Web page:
A parent of one of our fifth grade students wrote an excellent article on the Huffington Post that details the stress our young students go through when applying to middle schools. I agree with her opinion that this is a lot of pressure to put on our fifth graders and it makes me wonder how I, as their school counselor, can help alleviate this unnecessary stress while also supporting our students and their goals for the future.
A Positive Spin on Bossy
Written by Amy Arndt
"Earlier this semester, my fifth grade daughter started deciding what
to do about middle school. Her elementary school offers an optional
sixth grade year, a gentle, loving cocoon that my husband and I found
extremely appealing, mainly because we love the school and the teachers,
but also because it felt safe and familiar. For kids ready to leave
elementary school behind, they have the option of attending the
appropriate feeder. For kids looking for a more challenging academic
experience, they can apply to a magnet or fine arts program. These are
competitive programs that require academic excellence, teacher
recommendations, entrance tests and essays.
If you ask me, this
is a lot to put on a 10-year-old. When I was going into sixth grade, my
biggest concern was which fluorescent earrings looked best with my
pinstriped jeans and if my friend Courtney would be willing to wear her
matching fluorescent earrings on the same day.
Never one to take
the easy route, our daughter boldly announced that she wanted to apply
for all four of the magnet/fine arts programs. I supported the decision,
but also informed my daughter that I was not filling out a single
application. If she wanted to apply, this was her gig. Together, we
created a project schedule on a poster board to log each school's
deadlines. My husband and I agreed to cart our daughter where she needed
to go, and to help her work through her essay topics, but we both
agreed that this was her journey.
One evening, while typing one of
the entry essays, my 10-year old looked up and said, "What's that word
that's a positive spin on bossy?"
Before I had a chance to answer, she said, "Leadership. That's it. Leadership skills!"
had an immediate flashback to kindergarten at the parent-teacher
conference. The teacher already knew us because she'd taught my
stepchildren, so she knew she could be straight with us.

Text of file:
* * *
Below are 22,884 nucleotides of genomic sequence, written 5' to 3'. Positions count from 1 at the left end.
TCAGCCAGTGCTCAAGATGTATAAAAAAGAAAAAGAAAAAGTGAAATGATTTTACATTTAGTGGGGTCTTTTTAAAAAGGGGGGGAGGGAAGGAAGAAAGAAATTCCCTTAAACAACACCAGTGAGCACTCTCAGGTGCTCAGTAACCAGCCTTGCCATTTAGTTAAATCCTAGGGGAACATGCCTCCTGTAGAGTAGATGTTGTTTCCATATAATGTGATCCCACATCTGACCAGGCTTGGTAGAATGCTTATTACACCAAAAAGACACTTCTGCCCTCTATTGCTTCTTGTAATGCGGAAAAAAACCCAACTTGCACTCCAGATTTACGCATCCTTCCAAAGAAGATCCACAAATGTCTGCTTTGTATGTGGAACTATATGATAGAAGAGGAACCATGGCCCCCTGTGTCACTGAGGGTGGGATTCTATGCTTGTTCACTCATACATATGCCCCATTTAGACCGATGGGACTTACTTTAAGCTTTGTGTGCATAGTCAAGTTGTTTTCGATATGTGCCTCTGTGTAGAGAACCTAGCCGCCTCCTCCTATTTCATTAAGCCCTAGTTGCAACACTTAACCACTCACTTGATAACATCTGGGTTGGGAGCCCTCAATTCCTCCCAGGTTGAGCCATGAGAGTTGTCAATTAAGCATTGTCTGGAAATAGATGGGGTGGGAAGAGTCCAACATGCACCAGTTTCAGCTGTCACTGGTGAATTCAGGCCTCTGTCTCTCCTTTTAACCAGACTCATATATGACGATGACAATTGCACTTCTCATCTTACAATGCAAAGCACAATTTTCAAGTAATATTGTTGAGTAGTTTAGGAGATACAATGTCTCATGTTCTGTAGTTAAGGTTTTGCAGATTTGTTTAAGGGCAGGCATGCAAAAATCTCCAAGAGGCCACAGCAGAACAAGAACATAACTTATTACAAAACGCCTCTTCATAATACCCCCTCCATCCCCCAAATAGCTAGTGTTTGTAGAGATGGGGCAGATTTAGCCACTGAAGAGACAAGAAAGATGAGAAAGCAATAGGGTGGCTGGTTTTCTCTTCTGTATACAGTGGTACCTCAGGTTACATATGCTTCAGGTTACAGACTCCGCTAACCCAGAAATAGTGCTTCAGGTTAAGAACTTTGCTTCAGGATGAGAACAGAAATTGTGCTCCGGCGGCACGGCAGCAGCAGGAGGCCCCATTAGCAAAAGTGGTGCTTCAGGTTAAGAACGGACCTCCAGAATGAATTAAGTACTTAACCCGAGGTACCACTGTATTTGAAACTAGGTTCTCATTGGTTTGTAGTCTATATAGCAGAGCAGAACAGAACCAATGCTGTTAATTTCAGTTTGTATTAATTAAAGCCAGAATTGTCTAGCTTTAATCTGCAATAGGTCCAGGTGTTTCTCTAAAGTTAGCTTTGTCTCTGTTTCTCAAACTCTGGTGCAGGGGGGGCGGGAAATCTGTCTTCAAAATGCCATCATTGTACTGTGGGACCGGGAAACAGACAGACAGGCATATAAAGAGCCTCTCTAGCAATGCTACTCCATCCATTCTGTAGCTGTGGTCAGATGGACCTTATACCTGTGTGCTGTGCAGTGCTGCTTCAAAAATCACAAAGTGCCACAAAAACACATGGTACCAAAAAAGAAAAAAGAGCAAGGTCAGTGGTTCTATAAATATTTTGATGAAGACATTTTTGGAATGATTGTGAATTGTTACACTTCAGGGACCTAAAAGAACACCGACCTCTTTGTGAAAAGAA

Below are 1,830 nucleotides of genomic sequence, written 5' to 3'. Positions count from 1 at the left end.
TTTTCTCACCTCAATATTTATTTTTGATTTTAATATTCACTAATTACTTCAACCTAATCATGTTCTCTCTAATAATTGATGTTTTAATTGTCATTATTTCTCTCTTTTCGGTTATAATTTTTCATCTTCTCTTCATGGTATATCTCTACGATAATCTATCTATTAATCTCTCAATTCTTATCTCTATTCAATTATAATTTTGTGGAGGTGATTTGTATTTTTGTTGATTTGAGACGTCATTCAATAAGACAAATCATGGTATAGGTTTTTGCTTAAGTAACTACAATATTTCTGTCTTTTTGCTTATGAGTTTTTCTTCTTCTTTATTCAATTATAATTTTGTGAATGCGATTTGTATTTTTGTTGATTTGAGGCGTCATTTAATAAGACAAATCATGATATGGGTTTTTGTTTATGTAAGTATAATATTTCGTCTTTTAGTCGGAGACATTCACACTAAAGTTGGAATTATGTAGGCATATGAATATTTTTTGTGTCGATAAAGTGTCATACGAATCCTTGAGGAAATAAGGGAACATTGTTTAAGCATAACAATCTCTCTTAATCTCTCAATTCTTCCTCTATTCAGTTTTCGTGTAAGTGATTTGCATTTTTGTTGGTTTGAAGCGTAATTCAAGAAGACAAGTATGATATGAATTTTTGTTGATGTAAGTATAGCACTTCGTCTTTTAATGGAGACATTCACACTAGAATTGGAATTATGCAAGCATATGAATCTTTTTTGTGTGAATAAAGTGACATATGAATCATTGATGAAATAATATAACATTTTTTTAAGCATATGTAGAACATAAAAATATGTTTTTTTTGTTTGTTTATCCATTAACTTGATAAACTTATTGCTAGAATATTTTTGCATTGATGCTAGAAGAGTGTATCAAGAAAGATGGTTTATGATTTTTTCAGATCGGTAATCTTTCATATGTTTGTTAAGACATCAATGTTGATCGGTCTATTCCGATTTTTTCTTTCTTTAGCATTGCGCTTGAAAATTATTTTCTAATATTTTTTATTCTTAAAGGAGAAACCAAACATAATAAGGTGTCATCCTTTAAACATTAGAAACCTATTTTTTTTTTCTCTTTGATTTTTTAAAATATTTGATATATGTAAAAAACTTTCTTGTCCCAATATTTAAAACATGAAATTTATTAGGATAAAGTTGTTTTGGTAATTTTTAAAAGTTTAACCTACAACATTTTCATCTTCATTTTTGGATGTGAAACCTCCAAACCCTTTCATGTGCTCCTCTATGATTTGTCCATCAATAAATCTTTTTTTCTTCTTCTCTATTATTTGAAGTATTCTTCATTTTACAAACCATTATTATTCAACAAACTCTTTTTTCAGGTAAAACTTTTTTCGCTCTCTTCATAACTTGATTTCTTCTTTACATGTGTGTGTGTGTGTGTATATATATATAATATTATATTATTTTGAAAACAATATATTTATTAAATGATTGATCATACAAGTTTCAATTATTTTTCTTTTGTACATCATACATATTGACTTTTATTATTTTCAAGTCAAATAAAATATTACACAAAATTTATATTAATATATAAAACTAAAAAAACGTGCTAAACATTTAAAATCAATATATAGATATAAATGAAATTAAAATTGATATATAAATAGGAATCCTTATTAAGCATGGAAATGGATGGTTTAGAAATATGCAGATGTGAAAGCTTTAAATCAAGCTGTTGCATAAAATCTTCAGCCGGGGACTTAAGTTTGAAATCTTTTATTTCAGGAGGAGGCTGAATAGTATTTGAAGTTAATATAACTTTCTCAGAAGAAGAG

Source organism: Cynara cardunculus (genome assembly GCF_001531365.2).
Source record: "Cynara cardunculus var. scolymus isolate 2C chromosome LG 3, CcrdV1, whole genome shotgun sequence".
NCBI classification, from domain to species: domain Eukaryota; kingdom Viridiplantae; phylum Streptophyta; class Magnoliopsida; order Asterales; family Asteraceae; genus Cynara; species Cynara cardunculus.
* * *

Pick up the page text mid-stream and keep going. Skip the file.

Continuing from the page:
"She's doing a great job," she began, "She's a big helper."
Uh-oh. I'd heard that line before. Our daughter was a "big helper" in pre-k as well.
she went on, "I have to take her outside, point to the sign above my
door, and ask, 'Who's name is that?' And she will read my name, and I'll
say, 'That's right. That's my name, and I'm the teacher. If I need your
help, I'll let you know.'"
With that, my husband died laughing.
From that point on, every teacher conference began with the story of how
our daughter needed to be reminded that she wasn't the teacher. This
made for a funny story, but it also gave me pause.
Was calling our daughter "a big helper" just steps away from calling her bossy?
Lately, thanks to Sheryl Sandberg's LeanIn.org and the Girl Scouts collaboration, Ban Bossy,
the word "bossy" is a bad, bad word. According to Ban Bossy, by middle
school, girls are less likely to take leadership roles, and that
unfortunate trend continues into adulthood. We're asked to pledge not to
use the word "bossy" at all, and I'm fully on board with that, even
where boys are concerned. Who wants to be called bossy anyway? But call
our girls and boys leaders? Sounds like a great idea to me.
for us, our daughter's kindergarten teacher (and, for that matter,
every teacher she had from that moment on) supported our daughter being
"a big helper." They encouraged her to help, and as a result, she was
able to channel her need to help in the right direction. Because of a
positive spin on bossy, my daughter had the confidence, at 10, to decide
on her own that she was ready to apply for an academically-challenging
school program. At 10, my daughter knew that there was something
negative about the word "bossy," but she understood that a simple word
choice could turn bossy into something powerful.
I give a large
portion of the credit to our underpaid, overworked school teachers for
preparing our daughter for middle school. So much of who our daughter
has become is due to the hardworking, compassionate teachers who cared
about our daughter's personal development as well as her academic
success. Sure, our education system is flawed, standardized tests are
the pits and we have work to do to educate all children on an acceptable
level, but the teachers who commit their professional lives to our
children deserve our praise.
On the afternoon that a stack of
important mail arrived, my daughter cautiously opened the envelopes
while I nervously documented it all on video. Each time she opened a
letter, her face lit up.
Afterwards, she promptly went outside on the
front porch, closed the door and screamed at the top of her lungs while
my husband and stepson and I gave each other high-fives. When she came
back inside, I could already see the change. She's ready to take middle
school by storm, and you can bet she'll be a leader when she gets there."
Original post: http://www.huffingtonpost.com/amy-arndt/a-positive-spin-on-bossy_b_5129792.html